Bigflower Pawpaw

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Bigflower Pawpaw

This is the first in a series of posts that will focus on images in the Only in Florida exhibit, now on display in the Lyonia Gallery in Deltona.

Bigflower Pawpaw by Paul Rebmann Bigflower Pawpaw, photographed in the Lyonia Preserve, Deltona, Florida.

In 1774 while traveling in present day Putnam county from Spaldings lower store at Stokes Landing to Halfway pond (now known as Cowpen Lake) William Bartram saw many new shrubs, “particularly a species of annona...”. Bartram went on to describe what is now known as Asimina obovata in his Travels through North & South Carolina, Georgia, East & West Florida, a book that was not published until 1791. Imagine how difficult it was to get a book published in the 18th century, even if your dad (John Bartram) started a really cool club (the American Philosophical Society) with one of the area's most famous printers (Benjamin Franklin), who was known to come over and hang out at the house for chats (Bartram's Gardens).

Bartram House in summer The home of John & William Bartram at Bartram Gardens, Philadelphia.

In the meantime André Michaux was exploring Florida for France in 1787. Michaux also noticed this plant near the Indian River in present day Brevard County where he “collected two Annonas, one of which was a new species with very large white flowers...”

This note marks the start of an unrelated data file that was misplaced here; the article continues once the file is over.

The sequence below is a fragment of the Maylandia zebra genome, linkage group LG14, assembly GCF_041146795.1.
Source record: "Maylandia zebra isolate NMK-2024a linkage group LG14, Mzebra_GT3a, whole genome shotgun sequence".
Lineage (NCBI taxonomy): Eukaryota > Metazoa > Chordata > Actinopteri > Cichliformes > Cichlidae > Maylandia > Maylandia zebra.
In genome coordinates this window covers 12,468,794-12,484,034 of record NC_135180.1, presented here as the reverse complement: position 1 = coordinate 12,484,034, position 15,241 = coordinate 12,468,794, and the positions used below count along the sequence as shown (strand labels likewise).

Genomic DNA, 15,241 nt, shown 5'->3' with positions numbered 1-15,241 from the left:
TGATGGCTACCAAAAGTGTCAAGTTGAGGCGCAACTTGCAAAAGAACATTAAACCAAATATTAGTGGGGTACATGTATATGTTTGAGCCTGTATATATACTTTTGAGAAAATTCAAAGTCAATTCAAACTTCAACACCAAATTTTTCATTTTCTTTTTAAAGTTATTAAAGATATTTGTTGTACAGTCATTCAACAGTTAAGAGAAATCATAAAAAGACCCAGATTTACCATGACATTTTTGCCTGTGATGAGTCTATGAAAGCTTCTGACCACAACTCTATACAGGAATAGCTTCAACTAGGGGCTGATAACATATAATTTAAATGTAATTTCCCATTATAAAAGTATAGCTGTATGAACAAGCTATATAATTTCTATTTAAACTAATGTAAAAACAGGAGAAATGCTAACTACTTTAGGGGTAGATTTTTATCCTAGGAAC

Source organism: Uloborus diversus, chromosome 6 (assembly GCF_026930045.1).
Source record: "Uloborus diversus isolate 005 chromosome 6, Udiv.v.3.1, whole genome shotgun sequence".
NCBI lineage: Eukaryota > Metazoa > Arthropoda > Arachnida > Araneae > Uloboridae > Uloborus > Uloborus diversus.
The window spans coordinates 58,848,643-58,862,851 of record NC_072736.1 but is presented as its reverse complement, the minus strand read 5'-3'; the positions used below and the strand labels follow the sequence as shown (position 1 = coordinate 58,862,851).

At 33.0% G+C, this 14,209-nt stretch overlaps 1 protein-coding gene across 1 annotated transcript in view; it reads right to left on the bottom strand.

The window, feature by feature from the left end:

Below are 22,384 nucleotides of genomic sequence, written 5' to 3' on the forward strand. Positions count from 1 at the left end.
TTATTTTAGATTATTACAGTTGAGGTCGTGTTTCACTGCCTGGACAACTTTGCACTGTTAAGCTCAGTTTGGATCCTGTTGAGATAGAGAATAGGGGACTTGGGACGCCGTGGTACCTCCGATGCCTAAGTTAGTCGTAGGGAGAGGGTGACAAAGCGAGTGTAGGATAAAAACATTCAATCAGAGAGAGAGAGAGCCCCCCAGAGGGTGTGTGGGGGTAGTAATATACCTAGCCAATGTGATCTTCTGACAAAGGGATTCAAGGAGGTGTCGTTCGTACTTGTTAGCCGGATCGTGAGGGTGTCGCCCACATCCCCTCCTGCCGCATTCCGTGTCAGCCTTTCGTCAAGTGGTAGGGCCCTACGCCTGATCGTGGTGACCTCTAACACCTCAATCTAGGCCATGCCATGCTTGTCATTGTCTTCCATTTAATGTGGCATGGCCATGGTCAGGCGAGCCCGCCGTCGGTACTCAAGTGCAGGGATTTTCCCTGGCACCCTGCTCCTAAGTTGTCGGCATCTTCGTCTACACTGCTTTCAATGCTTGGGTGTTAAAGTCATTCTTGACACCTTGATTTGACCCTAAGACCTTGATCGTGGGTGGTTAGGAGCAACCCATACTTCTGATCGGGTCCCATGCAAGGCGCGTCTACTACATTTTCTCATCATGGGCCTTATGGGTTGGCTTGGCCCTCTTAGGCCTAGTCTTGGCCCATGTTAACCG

View online purchase options for Bigflower Pawpaw #2 by Paul Rebmann

Both of these early botanical explorers were describing an endemic Florida species – Asimina obovata - or bigflower pawpaw. This plant is only found in the Florida peninsula from just south of Jacksonville to Lake Okeechobee.

Bigflower Pawpaw grows in a variety of habitats, but tends towards scrubby, sandy areas. Most frequently a shrub it can become treelike and reach up to 15 feet tall. The large white to greenish-white flowers can be seen from March through May after the current season's new leaves have emerged. The flowers form at the ends of short lateral shoots. The tips of these shoots and the veins on the undersides of the leaves are red-pubescent(fuzzy), one of the distinguishing marks that help identify this species. Another is the maroon corrugated area on the inside base of the inner petals.
Bigflower Pawpaw showing inside of flowerShowing the maroon base on the inside of the petals.

For more information and photos of Bigflower Pawpaw visit the Wild Florida Photo Asimina obovata page.

Paul Rebmann
March 20, 2016